First published in the Oct. 20 print issue of the Outlook Valley Sun.
After 20 years of serving as La Cañada Flintridge’s city manager, Mark Alexander informed the City Council and staff his intent to retire next spring.
Alexander was appointed in 2003 as the sixth city manager and is the longest to serve in the role for a municipality in the San Gabriel Valley, exceeding the average tenure by 16 years. His final day at LCF City Hall will be May 4.
“It is certainly an honor and a privilege to serve as the city manager of La Cañada Flintridge,” Alexander said after the news was announced at a City Council meeting Tuesday. “And it’s a difficult decision, I admit, but after 20 years, you do reach a point where you say I think, ‘I’ve accomplished all that I’m going to be able to accomplish, and it’s time to make way for the next generation to hopefully take the city even further.’”
Alexander’s 44-year career in local government began in San Dimas as an appointee to the Juvenile Justice Commission as a high school student and was then offered an internship by the city when he began his undergraduate college studies. Alexander went on to serve in various administrative positions in Glendora at Simi Valley before settling in La Cañada Flintridge.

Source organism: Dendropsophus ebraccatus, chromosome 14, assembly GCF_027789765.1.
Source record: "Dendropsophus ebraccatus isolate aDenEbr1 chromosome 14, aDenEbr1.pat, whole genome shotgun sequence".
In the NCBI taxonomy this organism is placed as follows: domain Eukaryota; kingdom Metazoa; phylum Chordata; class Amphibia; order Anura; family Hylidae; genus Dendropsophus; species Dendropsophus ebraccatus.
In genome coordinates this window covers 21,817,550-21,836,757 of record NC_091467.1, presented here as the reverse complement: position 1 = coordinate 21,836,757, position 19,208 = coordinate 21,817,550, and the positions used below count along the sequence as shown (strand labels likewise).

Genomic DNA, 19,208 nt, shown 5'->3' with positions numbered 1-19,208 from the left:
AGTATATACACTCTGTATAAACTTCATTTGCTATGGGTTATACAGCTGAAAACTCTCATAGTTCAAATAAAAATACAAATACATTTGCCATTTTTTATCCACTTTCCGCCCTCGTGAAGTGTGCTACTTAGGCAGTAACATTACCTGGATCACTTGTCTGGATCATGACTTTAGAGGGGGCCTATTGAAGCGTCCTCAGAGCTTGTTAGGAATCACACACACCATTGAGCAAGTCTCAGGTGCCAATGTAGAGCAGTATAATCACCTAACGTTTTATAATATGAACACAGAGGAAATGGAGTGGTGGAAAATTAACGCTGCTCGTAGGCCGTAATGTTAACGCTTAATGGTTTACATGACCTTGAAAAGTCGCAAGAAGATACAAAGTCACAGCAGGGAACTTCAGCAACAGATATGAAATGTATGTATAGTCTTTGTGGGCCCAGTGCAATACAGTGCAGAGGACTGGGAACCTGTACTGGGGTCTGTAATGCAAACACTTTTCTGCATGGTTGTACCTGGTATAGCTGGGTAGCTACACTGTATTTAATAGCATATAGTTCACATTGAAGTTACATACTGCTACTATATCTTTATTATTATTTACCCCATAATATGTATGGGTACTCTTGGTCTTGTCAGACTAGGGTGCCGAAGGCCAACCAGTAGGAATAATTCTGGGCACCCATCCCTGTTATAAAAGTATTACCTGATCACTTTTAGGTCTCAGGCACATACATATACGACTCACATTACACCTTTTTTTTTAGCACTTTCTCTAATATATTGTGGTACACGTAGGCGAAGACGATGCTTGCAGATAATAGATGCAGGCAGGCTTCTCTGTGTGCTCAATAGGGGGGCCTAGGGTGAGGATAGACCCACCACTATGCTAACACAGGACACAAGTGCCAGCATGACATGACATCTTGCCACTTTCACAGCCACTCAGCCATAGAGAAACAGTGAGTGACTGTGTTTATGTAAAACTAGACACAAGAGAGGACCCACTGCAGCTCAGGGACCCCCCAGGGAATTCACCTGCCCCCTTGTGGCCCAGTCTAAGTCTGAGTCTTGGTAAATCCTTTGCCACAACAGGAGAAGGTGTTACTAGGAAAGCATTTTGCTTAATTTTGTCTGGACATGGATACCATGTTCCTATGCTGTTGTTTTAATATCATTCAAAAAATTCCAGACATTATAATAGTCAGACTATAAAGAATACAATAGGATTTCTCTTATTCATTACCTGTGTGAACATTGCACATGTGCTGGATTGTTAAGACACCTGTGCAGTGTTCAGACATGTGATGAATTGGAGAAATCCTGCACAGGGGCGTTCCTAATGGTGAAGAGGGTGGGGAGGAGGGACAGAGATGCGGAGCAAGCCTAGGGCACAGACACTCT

During his tenure, Alexander has guided the city during challenging times such as the Station Fire and COVID-19 pandemic and has overseen the development of the Town Center as well as the acquisition and transformation of the new City Hall building. Most notably, the city has enjoyed 34 consecutive years of surplus revenues over expenditures under his leadership.
“Mark has done much for our city, including building an incredible city staff, helping to move the old City Hall to the new one, several housing cycles, leaving a legacy of a ton of creative mixers and helping guide many City Councils to achieve success in our community,” Mayor Keith Eich said Tuesday. “On a personal note, this is really bittersweet. I’ve enjoyed working with Mark, and I’m going to miss him when he does retire. I can remember watching City Council meetings back in 2014 and 2015 and thinking he makes it look so easy. And now [being] on this side, I know it’s not easy.”
Alexander said he will the assist the Council in finding his replacement. Fighting back tears, he expressed appreciation for current and past council members as well as city staff.
“Here, we’ve had outstanding City Council members who have been dedicated to making La Cañada Flintridge a better place and dedicated to working with staff and me to ensure that happens,” Alexander said. “[The city staff] is family, and it is hard to step back and say goodbye to your family. So, it is emotional, but I’ll be here for a while, and I look forward to the next seven months in working with the City Council to ensure a smooth transition.”